The social experience
A quick selfie snapped a few moments before showtime.
A swarm of Good Life students bustled out in front of the Constans Theatre on Friday night, January 20th. Needless to say, showing up date-less lead the pairs and trios attending to pin me as the official group photographer - something I have already become accustomed to in my tourist-y hometown.
Before the curtain rose I showered after a brief run at the stadium, as I still am attempting to hold on to my New Years Resolutions. I looked forward to a quiet evening of theatre, yet as everyone was being seated a bustle of murmurs broke out among the audience as word spread we were going to be locked in for around three hours. Once the curtain rose everyone was respectful and quieted down.
After intermission, ten percent of the starting audience disappeared. By the time to start the talk back only thirty of the original audience remained. I am still surprised some students act as though they are still in high school and the world revolves around their social lives.
Attending the play alone gave me a chance to fully digest the material, with out immediate comments swaying my decision. The role of shared experiences in the Good Life is everyone perceives these experiences differently. Although many of my peers evidently could not comprehend the the social issues in the time period of the play, I very much enjoyed the message brought forth.
The Spacial Experience
I have watched several shows at the Constans Theatre prior to The Divine as I was in a Theatre Appreciation class. The lobby is small and awkwardly shaped, especially with an influx of people entering. I sat in the center of the theatre towards stage left, and therefore did not get the up close view of the actors as they waltzed through the front aisles. I am always very excited when the lights dim. I used to perform myself so the familiar events as put butterflies in my stomach.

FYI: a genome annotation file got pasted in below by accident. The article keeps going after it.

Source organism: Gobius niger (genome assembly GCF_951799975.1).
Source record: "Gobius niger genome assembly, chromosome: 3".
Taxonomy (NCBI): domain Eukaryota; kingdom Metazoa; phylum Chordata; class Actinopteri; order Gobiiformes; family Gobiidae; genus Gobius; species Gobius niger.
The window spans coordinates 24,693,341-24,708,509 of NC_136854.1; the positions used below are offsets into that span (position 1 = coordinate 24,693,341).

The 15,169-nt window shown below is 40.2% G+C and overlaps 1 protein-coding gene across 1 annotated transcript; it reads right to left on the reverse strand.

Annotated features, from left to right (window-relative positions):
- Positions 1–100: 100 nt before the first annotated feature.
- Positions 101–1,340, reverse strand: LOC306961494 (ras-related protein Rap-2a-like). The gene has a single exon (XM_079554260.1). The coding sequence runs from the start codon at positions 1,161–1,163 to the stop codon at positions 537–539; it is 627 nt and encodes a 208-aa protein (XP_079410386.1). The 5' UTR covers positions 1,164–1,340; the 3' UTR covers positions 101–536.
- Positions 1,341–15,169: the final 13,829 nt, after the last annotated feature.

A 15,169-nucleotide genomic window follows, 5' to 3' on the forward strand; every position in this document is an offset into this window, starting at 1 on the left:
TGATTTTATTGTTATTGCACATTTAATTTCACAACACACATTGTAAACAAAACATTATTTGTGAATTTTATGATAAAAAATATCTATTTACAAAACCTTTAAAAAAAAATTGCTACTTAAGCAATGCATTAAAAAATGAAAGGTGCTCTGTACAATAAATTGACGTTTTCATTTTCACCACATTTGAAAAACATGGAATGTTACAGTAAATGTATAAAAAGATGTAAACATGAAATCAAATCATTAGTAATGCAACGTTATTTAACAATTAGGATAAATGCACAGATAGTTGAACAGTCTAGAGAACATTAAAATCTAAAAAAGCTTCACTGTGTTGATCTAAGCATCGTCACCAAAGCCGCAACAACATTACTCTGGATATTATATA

Waiting in line to swipe my ID and get a seat.
The role of the place in the Good Life dictates what experiences and opportunities you encounter. For example, since the play was set in the early 1900s, when child labor was out lawed but there were no worker safety laws we see a lot of avoidable death occur.
The Cultural and Intellectual Experience
A quick snap of the program once in the theatre.
The play gave an outlook back into the past. Many people did not realize the harsh realities of absent laws and worker safety. In the beginning of the play we learn of two young girls who fall into machinery, only 11 and 13 years old, and no social justice comes of their deaths.
The central issue addressed in the play is the fact that richer upper class contain all the power in the early 1990s, and can get away with cruel, gruesome crimes. Before attending the play I new in the early 1900s there was an influx of immigrants coming and and working for little to no pay, which only drove matters of labor rights and safety further down. I was also aware of the foul actions in Seminaries and how the church would cover up such evil.
Lucky enough for me I have never encountered such behavior and unfair treatment, because if I had I would not know what I would have done.
The Emotional Experience
Through out the first half of the play there is a build up leading to secrets and unknown events, after intermission the secrets are spilled and how the characters deal with the newfound information represents a different reaction in each, showing the human fault and how the possible reactions are presented. Michaud in the story represents the innocent perception of doing what is right, no matter what. Each other character has their own ideas and excuses for reasons to cover up each event.
Michaud's own authored play in the end is the chance for the Katharsis, and despite the choice of everyone to cover up the truth Michaud informs the police and each cope with what has happened in their own way: the most profound being Brother Casgrain's suicide.
A blurry selfie of the exit! Bravo to all the performers.